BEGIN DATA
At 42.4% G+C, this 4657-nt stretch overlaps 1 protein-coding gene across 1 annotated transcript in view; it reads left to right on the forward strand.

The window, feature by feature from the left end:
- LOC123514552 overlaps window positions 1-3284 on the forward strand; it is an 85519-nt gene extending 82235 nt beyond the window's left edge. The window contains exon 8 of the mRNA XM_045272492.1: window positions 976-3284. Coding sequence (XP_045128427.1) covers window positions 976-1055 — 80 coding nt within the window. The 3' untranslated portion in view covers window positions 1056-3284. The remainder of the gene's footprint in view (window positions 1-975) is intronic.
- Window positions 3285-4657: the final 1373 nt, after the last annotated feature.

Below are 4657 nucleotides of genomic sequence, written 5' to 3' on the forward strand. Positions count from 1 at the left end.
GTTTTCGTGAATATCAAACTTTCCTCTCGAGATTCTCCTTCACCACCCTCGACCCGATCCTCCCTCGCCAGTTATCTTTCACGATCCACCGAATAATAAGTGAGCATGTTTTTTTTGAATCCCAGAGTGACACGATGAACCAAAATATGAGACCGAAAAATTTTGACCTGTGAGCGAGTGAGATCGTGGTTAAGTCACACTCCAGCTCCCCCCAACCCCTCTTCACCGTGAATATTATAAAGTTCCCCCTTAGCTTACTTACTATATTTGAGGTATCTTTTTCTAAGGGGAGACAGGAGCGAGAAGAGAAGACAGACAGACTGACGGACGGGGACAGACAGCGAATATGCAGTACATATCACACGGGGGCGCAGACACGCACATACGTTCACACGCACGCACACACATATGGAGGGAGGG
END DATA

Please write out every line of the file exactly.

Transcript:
At 42.4% G+C, this 4657-nt stretch overlaps 1 protein-coding gene across 1 annotated transcript in view; it reads left to right on the forward strand.

The window, feature by feature from the left end:
- LOC123514552 overlaps window positions 1-3284 on the forward strand; it is an 85519-nt gene extending 82235 nt beyond the window's left edge. The window contains exon 8 of the mRNA XM_045272492.1: window positions 976-3284. Coding sequence (XP_045128427.1) covers window positions 976-1055 — 80 coding nt within the window. The 3' untranslated portion in view covers window positions 1056-3284. The remainder of the gene's footprint in view (window positions 1-975) is intronic.
- Window positions 3285-4657: the final 1373 nt, after the last annotated feature.

Below are 4657 nucleotides of genomic sequence, written 5' to 3' on the forward strand. Positions count from 1 at the left end.
GTTTTCGTGAATATCAAACTTTCCTCTCGAGATTCTCCTTCACCACCCTCGACCCGATCCTCCCTCGCCAGTTATCTTTCACGATCCACCGAATAATAAGTGAGCATGTTTTTTTTGAATCCCAGAGTGACACGATGAACCAAAATATGAGACCGAAAAATTTTGACCTGTGAGCGAGTGAGATCGTGGTTAAGTCACACTCCAGCTCCCCCCAACCCCTCTTCACCGTGAATATTATAAAGTTCCCCCTTAGCTTACTTACTATATTTGAGGTATCTTTTTCTAAGGGGAGACAGGAGCGAGAAGAGAAGACAGACAGACTGACGGACGGGGACAGACAGCGAATATGCAGTACATATCACACGGGGGCGCAGACACGCACATACGTTCACACGCACGCACACACATATGGAGGGAGGG